Saris Gran Fondo 2-Bike rack review
Modern high-end bicycle frames feature designs and materials that are plenty strong enough in their intended load direction, but are all too easily damaged by forces applied to them in the wrong places or in the wrong direction. Clamping a top-level bike by the top tube onto a traditional rack can take your hard-earned investment and leave it open to potentially catastrophic damage.
This is where the Saris Gran Fondo 2-Bike rack comes into its own: it supports the bikes by the wheels only. The front wheel fits into a size-adjustable cup that can accommodate wheels from 26in to 29in, and the rear wheel sits in a channel-shaped section. Both wheels are then secured by ratchet straps. The hole in the front wheel cup and the length of the strap are both capable of handling deep section aero rims up to 80mm.
Fitting the rack is very easy – we tried it on a saloon, hatchback and estate with no fitting problems; it’s simply a matter of picking the rack up in the middle, offering it up against the back of the car, and then holding it in place with one hand while you fit the two top straps. Once you’ve done it a couple of times, it only takes a few seconds before you’re installing the final straps and tightening the rack down in place.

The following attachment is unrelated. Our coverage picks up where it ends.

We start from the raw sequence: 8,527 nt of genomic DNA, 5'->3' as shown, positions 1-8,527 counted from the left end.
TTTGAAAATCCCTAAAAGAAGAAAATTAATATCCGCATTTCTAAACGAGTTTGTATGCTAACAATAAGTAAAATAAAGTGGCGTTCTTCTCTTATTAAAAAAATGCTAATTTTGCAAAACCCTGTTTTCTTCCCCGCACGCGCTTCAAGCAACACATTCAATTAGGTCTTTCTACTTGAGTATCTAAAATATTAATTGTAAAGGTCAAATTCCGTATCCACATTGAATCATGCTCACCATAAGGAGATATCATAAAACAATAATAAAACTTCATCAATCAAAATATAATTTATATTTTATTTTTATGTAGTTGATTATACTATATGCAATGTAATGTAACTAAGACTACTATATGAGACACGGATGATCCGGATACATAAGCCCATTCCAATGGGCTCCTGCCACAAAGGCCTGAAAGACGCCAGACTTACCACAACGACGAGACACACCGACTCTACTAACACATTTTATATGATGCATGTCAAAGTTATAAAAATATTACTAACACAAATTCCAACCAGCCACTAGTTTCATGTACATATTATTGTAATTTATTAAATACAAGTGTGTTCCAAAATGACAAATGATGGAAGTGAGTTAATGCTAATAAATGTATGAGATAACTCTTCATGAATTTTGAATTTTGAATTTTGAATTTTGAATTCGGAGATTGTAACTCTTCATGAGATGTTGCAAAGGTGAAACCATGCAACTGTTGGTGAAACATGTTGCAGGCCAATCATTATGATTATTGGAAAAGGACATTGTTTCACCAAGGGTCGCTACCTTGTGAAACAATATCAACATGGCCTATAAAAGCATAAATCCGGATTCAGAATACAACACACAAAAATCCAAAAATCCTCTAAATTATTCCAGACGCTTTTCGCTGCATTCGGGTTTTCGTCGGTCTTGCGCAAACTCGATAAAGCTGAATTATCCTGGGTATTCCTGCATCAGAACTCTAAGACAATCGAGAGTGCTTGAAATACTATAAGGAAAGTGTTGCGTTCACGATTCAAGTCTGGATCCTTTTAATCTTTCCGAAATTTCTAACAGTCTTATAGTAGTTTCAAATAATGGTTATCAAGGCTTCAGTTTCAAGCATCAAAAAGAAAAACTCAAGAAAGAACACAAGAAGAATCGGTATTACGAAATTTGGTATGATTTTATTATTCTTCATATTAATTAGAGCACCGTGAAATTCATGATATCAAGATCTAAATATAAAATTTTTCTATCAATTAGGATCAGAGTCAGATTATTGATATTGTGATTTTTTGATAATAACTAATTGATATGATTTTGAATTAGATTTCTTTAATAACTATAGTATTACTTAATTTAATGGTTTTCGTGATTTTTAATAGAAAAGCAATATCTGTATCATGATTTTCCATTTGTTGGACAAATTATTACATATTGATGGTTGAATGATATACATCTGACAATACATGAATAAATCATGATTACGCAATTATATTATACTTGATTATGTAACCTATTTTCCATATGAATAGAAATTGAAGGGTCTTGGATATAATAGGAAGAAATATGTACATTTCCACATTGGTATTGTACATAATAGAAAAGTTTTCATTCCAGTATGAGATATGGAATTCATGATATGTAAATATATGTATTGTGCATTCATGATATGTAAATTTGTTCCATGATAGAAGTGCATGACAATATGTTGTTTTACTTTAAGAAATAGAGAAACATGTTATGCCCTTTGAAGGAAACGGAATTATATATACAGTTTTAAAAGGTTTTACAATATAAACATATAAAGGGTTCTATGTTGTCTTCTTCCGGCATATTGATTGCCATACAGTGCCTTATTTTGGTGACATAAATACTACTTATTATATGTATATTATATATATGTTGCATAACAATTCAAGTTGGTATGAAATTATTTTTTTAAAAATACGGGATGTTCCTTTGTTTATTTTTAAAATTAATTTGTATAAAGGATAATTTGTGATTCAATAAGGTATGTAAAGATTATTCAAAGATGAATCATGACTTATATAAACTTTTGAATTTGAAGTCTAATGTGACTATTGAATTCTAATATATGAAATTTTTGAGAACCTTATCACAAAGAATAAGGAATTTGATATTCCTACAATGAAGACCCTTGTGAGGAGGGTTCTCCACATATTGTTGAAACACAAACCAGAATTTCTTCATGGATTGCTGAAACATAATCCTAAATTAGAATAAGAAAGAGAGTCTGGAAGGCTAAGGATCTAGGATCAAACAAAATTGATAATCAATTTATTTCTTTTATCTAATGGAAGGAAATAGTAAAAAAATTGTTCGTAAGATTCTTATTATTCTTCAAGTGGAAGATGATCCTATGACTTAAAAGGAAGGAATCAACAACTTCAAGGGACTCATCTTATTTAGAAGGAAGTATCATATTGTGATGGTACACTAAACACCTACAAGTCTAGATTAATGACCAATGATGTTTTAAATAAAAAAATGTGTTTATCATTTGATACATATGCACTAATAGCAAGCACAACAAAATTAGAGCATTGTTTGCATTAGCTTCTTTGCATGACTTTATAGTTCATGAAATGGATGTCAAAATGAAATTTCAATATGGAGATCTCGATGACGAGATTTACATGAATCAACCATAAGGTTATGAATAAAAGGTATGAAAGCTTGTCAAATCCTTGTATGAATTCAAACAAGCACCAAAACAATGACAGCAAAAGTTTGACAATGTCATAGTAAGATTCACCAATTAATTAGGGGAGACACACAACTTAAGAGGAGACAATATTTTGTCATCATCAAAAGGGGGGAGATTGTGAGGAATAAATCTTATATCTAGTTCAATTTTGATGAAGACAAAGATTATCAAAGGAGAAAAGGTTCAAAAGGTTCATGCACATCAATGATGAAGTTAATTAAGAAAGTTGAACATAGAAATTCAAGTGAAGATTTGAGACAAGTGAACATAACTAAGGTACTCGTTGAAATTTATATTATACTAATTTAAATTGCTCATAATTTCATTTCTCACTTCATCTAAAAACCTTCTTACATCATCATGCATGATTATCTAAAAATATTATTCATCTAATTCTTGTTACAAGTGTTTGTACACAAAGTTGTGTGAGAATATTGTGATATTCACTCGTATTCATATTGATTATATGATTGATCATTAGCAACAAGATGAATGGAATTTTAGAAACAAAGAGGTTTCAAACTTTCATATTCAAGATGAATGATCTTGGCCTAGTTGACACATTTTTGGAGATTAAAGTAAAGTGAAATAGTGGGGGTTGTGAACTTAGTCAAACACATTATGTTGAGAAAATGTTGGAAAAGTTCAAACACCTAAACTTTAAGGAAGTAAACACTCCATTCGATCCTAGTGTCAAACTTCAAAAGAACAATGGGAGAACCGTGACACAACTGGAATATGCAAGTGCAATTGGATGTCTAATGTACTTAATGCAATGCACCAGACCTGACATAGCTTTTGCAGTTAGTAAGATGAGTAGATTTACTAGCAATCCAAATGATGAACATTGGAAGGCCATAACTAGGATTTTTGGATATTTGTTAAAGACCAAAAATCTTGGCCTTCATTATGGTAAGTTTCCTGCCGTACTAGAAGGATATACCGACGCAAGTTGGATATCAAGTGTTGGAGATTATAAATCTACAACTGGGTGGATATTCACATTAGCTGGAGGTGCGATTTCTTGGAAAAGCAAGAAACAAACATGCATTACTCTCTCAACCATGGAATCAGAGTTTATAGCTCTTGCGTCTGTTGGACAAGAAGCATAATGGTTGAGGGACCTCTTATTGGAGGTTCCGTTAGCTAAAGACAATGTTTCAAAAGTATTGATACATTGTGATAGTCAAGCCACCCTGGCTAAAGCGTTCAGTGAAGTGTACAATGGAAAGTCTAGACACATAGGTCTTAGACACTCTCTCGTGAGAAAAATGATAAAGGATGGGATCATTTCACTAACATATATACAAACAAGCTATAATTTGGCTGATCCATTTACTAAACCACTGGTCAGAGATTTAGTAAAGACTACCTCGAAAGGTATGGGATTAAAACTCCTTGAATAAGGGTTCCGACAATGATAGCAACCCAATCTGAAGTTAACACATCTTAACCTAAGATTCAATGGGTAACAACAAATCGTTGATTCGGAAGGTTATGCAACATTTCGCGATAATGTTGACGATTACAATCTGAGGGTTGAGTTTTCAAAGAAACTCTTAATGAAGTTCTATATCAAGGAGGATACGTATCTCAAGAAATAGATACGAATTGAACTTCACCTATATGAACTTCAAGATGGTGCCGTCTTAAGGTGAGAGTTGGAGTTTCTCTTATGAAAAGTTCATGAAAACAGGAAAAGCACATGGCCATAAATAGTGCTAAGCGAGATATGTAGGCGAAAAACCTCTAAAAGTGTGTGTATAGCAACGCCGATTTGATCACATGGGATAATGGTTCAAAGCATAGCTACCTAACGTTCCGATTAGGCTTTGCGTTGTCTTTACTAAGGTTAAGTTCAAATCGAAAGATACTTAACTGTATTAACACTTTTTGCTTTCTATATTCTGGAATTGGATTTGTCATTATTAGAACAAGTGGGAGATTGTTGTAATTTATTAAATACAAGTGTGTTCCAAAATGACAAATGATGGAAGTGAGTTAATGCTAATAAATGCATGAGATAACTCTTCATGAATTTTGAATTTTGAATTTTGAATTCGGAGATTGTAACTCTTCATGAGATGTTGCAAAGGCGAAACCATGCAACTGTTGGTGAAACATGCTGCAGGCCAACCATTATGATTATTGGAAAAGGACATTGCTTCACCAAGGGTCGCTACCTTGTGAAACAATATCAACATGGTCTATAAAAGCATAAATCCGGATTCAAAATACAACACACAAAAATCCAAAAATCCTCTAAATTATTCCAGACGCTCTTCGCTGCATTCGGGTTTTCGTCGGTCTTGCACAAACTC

Another plus point is that the bikes don’t obscure your car number plate or the lights. This means you won’t be having to add the price of a lightboard and additional electrics to the back of your car to be legal.
Another area where the Saris scores is the strap layout. The strap hooks are nice and thin, and shaped to allow easy and quick fitting between modern car body panels, which can have very close shutting tolerances. The straps are attached to the rack on pivoting mounts, making tension setting a doddle too.
Although the rack is easy to fit, easy to use, and the cups fold flat for storage, it isn’t without its drawbacks. For starters, fitting a bike with mudguards is a pain; it can be done, but they need to be pretty robust mudguards.
You can’t fit bikes with wheels smaller than 26in, so it’s not suitable for kids’ models, but then again it isn’t meant to be. It’s a rack designed for expensive road bikes and, as such, it’s one of the best there is.
This article was originally published in Cycling Plus magazine, available on Apple Newsstand and Zinio.